Cat 'Hired' as Station Chief Brings Passengers Back to Debt-Ridden Japanese Railway

NEWYou can now listen to Fox News articles!

A money-losing Japanese train company has found the purr-fect mascot to draw crowds and bring back business — tabby Tama.

All the 9-year-old female cat has to do is sit by the entrance of western Japan's Kishi Station, wearing a black uniform cap and posing for photos for the tourists who are now flocking in from across the nation.

Her job makes cultural sense in Japan, where cats are considered good luck and are believed to bring in business.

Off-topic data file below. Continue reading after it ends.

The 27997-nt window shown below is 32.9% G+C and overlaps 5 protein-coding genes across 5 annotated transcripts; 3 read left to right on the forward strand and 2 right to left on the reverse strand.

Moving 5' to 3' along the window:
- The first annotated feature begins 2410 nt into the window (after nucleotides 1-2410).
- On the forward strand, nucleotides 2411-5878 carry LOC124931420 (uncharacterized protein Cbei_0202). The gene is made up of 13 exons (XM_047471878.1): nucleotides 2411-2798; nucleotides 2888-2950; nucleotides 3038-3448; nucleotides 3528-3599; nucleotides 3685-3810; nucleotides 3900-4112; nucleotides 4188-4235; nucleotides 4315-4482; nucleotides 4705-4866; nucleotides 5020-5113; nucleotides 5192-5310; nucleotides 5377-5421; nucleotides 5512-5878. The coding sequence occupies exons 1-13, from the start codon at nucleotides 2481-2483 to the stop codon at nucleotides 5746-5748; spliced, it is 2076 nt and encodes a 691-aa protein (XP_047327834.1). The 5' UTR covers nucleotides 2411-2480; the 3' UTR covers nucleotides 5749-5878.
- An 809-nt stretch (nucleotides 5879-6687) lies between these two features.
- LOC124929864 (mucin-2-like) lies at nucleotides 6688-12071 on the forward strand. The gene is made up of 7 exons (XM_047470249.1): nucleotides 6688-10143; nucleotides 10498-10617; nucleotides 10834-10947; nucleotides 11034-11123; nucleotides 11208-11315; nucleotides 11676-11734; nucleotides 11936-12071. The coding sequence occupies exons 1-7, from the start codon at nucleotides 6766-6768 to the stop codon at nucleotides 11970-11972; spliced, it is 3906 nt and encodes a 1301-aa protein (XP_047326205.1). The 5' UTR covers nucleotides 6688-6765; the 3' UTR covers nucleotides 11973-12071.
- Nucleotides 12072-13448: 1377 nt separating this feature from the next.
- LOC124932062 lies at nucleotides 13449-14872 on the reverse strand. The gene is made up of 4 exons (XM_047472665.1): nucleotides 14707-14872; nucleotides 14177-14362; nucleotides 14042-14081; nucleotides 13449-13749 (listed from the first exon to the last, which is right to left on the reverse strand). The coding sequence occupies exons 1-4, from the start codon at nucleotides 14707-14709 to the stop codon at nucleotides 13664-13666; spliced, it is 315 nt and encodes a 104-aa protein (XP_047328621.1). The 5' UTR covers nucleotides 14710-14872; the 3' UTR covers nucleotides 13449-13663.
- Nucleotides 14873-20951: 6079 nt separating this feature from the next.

Tama has done such a good job of raising revenue for the troubled Kishikawa train line that she was recently promoted to "super-station-master."

"She never complains, even though passengers touch her all over the place. She is an amazing cat. She has patience and charisma," said Wakayama Electric Railway Co. spokeswoman Yoshiko Yamaki. "She is the perfect station master."

People have been snatching up novelty goods — postcards, notebooks and erasers — bearing Tama's photos.

The cat had been about to lose her place to live, with the nearby store where she was raised being torn down. Now, the station is home.

The Kishikawa line had been losing $4.9 million a year as passenger numbers fell steadily to as low as about 5,000 a day, or some 1.9 million a year.

After Tama's appointment last year passenger numbers have risen by 10 percent to about 2.1 million a year.

In December Tama was rewarded with bonus pay — all in cat food.